Review of Ah! My Goddess: The Movie
With the first Ah My Goddess TV series coming to a close, and a timely sale popping up, I felt the urge to complete all my Ah My Goddess gaps. If there is something wrong with a grown man seeking to overdose on the sweet and charming delights of the Goddess Belldandy, then I don`t want to know. Today there is more Ah My Goddess than you can shake a stick at, with 52 episodes of the recent television series adding to the canon. It has had a slow infancy though. Initially there were only five OVA episodes made in 1993. That was all that fans had in the animated medium for years, not counting the cute but irrelevant diversion of the Mini-Goddess spin-off. It took seven years for animators to return to the central story of Keiichi and Belldandy, and the movie was released in 2000. I`m more used to popular franchises being milked for all they`re worth in as quick a timeframe as possible. Surely such a long wait meant that the story could be honed to perfection, delivering a movie worthy of the original episodes…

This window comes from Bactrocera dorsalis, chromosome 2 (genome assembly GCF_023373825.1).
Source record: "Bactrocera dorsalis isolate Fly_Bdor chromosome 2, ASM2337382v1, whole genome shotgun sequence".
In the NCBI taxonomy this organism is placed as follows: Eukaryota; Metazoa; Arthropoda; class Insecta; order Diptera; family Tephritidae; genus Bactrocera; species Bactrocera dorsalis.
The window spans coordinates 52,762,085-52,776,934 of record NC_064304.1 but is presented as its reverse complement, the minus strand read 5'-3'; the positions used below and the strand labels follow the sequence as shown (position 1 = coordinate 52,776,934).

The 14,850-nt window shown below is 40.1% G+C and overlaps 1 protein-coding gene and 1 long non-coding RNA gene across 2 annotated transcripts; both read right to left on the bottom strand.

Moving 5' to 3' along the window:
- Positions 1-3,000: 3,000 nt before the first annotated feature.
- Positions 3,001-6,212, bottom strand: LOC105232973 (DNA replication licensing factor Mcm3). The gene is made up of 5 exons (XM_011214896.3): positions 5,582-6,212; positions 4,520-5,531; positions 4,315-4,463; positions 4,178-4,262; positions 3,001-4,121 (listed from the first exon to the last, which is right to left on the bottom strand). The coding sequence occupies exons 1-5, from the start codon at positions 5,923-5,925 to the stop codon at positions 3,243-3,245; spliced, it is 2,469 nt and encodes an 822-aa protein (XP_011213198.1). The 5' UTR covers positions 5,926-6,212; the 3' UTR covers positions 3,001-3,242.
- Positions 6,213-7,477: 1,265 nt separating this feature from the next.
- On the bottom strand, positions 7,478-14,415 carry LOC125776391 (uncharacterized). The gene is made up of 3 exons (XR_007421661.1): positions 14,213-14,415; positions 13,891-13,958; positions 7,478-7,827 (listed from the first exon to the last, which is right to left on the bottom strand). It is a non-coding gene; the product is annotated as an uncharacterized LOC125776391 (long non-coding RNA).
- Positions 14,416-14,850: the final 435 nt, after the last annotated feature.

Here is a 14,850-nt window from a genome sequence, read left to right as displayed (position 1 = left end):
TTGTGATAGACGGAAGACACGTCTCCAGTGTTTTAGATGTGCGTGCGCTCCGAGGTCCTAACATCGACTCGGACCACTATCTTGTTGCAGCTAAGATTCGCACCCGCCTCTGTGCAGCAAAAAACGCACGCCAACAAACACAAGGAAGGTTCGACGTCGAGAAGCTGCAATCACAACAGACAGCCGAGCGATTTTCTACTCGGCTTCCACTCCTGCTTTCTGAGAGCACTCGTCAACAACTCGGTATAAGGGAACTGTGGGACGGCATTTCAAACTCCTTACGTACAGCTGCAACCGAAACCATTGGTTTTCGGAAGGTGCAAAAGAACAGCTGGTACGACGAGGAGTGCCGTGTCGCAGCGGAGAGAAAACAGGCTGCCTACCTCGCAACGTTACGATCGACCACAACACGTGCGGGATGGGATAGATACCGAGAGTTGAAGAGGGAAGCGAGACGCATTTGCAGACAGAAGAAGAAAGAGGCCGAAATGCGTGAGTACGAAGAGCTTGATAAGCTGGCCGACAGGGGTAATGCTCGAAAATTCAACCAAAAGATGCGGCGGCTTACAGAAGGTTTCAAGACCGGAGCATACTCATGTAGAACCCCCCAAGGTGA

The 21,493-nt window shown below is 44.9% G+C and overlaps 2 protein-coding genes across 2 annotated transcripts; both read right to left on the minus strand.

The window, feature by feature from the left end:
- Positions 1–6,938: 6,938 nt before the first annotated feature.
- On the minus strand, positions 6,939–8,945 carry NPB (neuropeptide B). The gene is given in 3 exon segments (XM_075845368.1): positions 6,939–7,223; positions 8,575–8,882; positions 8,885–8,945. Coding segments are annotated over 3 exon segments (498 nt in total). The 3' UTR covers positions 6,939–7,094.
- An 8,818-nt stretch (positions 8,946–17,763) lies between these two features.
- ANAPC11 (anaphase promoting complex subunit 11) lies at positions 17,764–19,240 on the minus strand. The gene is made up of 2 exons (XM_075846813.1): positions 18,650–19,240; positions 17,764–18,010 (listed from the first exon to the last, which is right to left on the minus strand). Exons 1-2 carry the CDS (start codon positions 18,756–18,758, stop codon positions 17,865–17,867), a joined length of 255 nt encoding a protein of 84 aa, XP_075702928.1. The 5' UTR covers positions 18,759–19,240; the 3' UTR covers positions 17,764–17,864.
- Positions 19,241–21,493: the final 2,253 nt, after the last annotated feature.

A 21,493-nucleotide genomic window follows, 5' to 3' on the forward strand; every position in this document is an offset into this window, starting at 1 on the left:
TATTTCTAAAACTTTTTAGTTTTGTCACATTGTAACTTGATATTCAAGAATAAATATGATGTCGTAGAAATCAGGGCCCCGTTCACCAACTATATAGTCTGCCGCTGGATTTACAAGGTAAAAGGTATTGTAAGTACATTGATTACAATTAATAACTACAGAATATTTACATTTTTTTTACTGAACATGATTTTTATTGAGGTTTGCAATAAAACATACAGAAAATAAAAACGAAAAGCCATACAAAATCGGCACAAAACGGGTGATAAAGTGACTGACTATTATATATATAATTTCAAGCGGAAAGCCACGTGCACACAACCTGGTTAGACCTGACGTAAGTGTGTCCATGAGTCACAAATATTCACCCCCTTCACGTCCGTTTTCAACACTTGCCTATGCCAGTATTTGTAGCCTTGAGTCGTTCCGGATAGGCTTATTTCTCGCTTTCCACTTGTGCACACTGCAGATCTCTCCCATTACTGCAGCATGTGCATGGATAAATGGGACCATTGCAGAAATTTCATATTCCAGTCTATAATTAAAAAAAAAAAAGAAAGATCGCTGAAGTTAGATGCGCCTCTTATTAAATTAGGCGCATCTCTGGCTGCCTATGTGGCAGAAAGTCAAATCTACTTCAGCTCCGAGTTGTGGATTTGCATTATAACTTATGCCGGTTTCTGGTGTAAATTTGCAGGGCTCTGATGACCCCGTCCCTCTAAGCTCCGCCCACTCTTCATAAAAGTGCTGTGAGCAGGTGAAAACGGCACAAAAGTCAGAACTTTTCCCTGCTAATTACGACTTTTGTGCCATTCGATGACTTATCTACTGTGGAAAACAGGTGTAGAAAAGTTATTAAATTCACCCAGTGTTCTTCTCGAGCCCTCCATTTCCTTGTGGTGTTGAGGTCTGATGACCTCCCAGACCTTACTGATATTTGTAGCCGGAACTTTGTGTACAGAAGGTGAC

Oh My Goddess takes its cue from the sitcoms of the sixties, shows like Bewitched and I Dream Of Jeannie, where an average Joe would meet the girl of his dreams, only there would be more to her than meets the eye, causing his life to change in unexpected ways. Here Keiichi Morisato is the average Joe, but Belldandy trumps the witch and genie by actually being a goddess, a celestial being who comes to Earth to grant one wish. We pick up the story three years after Belldandy first arrived, and her sisters Urd and Skuld joined the Morisato household at the Tariki Hongan temple. Life has literally been heavenly bliss for Keiichi, but you know what they say about all good things.